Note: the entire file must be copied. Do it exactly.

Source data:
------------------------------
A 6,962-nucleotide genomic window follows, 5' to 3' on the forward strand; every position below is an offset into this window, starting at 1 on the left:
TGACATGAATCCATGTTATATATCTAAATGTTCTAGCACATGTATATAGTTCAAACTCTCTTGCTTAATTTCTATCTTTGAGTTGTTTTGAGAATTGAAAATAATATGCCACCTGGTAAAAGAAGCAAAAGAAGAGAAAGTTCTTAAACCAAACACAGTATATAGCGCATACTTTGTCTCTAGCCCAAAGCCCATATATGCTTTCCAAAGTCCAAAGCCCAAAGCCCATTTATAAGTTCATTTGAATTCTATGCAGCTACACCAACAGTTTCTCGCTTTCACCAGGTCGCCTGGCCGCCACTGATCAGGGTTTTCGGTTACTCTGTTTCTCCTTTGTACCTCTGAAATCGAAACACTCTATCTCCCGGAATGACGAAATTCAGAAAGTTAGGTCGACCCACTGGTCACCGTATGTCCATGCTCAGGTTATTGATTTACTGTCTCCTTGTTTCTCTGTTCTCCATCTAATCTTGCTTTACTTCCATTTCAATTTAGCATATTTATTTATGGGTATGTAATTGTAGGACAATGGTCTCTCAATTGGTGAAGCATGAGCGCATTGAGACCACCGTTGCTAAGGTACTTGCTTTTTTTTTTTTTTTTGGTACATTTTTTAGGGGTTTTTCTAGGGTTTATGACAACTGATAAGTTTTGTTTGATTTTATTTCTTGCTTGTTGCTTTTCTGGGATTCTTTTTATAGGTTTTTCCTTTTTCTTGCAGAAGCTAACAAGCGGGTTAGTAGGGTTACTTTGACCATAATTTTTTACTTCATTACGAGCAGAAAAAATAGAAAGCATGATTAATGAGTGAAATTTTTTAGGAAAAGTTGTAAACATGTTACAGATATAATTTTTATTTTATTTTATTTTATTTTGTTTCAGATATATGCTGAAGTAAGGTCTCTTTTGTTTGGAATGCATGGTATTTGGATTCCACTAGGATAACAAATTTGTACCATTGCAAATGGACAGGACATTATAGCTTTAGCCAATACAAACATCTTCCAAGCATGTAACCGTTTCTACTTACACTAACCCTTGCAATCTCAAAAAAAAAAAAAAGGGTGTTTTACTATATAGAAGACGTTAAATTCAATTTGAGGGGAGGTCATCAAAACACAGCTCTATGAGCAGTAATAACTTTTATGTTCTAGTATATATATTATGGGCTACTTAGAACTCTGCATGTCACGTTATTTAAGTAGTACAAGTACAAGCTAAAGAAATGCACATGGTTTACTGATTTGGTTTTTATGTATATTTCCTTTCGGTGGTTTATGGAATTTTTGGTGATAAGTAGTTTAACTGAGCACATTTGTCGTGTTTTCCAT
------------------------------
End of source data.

A 6,962-nucleotide genomic window follows, 5' to 3' on the forward strand; every position below is an offset into this window, starting at 1 on the left:
TGACATGAATCCATGTTATATATCTAAATGTTCTAGCACATGTATATAGTTCAAACTCTCTTGCTTAATTTCTATCTTTGAGTTGTTTTGAGAATTGAAAATAATATGCCACCTGGTAAAAGAAGCAAAAGAAGAGAAAGTTCTTAAACCAAACACAGTATATAGCGCATACTTTGTCTCTAGCCCAAAGCCCATATATGCTTTCCAAAGTCCAAAGCCCAAAGCCCATTTATAAGTTCATTTGAATTCTATGCAGCTACACCAACAGTTTCTCGCTTTCACCAGGTCGCCTGGCCGCCACTGATCAGGGTTTTCGGTTACTCTGTTTCTCCTTTGTACCTCTGAAATCGAAACACTCTATCTCCCGGAATGACGAAATTCAGAAAGTTAGGTCGACCCACTGGTCACCGTATGTCCATGCTCAGGTTATTGATTTACTGTCTCCTTGTTTCTCTGTTCTCCATCTAATCTTGCTTTACTTCCATTTCAATTTAGCATATTTATTTATGGGTATGTAATTGTAGGACAATGGTCTCTCAATTGGTGAAGCATGAGCGCATTGAGACCACCGTTGCTAAGGTACTTGCTTTTTTTTTTTTTTTTGGTACATTTTTTAGGGGTTTTTCTAGGGTTTATGACAACTGATAAGTTTTGTTTGATTTTATTTCTTGCTTGTTGCTTTTCTGGGATTCTTTTTATAGGTTTTTCCTTTTTCTTGCAGAAGCTAACAAGCGGGTTAGTAGGGTTACTTTGACCATAATTTTTTACTTCATTACGAGCAGAAAAAATAGAAAGCATGATTAATGAGTGAAATTTTTTAGGAAAAGTTGTAAACATGTTACAGATATAATTTTTATTTTATTTTATTTTATTTTGTTTCAGATATATGCTGAAGTAAGGTCTCTTTTGTTTGGAATGCATGGTATTTGGATTCCACTAGGATAACAAATTTGTACCATTGCAAATGGACAGGACATTATAGCTTTAGCCAATACAAACATCTTCCAAGCATGTAACCGTTTCTACTTACACTAACCCTTGCAATCTCAAAAAAAAAAAAAAGGGTGTTTTACTATATAGAAGACGTTAAATTCAATTTGAGGGGAGGTCATCAAAACACAGCTCTATGAGCAGTAATAACTTTTATGTTCTAGTATATATATTATGGGCTACTTAGAACTCTGCATGTCACGTTATTTAAGTAGTACAAGTACAAGCTAAAGAAATGCACATGGTTTACTGATTTGGTTTTTATGTATATTTCCTTTCGGTGGTTTATGGAATTTTTGGTGATAAGTAGTTTAACTGAGCACATTTGTCGTGTTTTCCAT